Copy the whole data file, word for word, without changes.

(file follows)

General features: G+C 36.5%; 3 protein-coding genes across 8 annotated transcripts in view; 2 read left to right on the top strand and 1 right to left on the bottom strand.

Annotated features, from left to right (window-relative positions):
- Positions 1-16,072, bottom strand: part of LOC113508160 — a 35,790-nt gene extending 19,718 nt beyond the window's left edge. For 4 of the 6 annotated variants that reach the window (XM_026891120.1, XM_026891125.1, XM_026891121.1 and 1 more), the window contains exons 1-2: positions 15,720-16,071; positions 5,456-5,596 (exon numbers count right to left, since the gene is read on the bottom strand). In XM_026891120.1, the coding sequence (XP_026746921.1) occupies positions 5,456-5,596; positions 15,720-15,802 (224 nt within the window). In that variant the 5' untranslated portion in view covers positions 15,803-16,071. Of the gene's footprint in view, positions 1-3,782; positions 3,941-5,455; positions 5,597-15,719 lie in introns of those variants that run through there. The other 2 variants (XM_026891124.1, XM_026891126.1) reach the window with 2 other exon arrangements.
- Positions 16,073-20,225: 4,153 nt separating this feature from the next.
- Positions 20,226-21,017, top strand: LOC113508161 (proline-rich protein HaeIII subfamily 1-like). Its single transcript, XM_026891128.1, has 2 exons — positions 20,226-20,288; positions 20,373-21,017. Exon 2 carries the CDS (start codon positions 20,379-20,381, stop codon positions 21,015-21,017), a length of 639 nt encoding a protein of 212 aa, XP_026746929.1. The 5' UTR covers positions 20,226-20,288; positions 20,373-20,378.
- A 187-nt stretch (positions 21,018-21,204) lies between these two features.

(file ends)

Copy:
General features: G+C 36.5%; 3 protein-coding genes across 8 annotated transcripts in view; 2 read left to right on the top strand and 1 right to left on the bottom strand.

Annotated features, from left to right (window-relative positions):
- Positions 1-16,072, bottom strand: part of LOC113508160 — a 35,790-nt gene extending 19,718 nt beyond the window's left edge. For 4 of the 6 annotated variants that reach the window (XM_026891120.1, XM_026891125.1, XM_026891121.1 and 1 more), the window contains exons 1-2: positions 15,720-16,071; positions 5,456-5,596 (exon numbers count right to left, since the gene is read on the bottom strand). In XM_026891120.1, the coding sequence (XP_026746921.1) occupies positions 5,456-5,596; positions 15,720-15,802 (224 nt within the window). In that variant the 5' untranslated portion in view covers positions 15,803-16,071. Of the gene's footprint in view, positions 1-3,782; positions 3,941-5,455; positions 5,597-15,719 lie in introns of those variants that run through there. The other 2 variants (XM_026891124.1, XM_026891126.1) reach the window with 2 other exon arrangements.
- Positions 16,073-20,225: 4,153 nt separating this feature from the next.
- Positions 20,226-21,017, top strand: LOC113508161 (proline-rich protein HaeIII subfamily 1-like). Its single transcript, XM_026891128.1, has 2 exons — positions 20,226-20,288; positions 20,373-21,017. Exon 2 carries the CDS (start codon positions 20,379-20,381, stop codon positions 21,015-21,017), a length of 639 nt encoding a protein of 212 aa, XP_026746929.1. The 5' UTR covers positions 20,226-20,288; positions 20,373-20,378.
- A 187-nt stretch (positions 21,018-21,204) lies between these two features.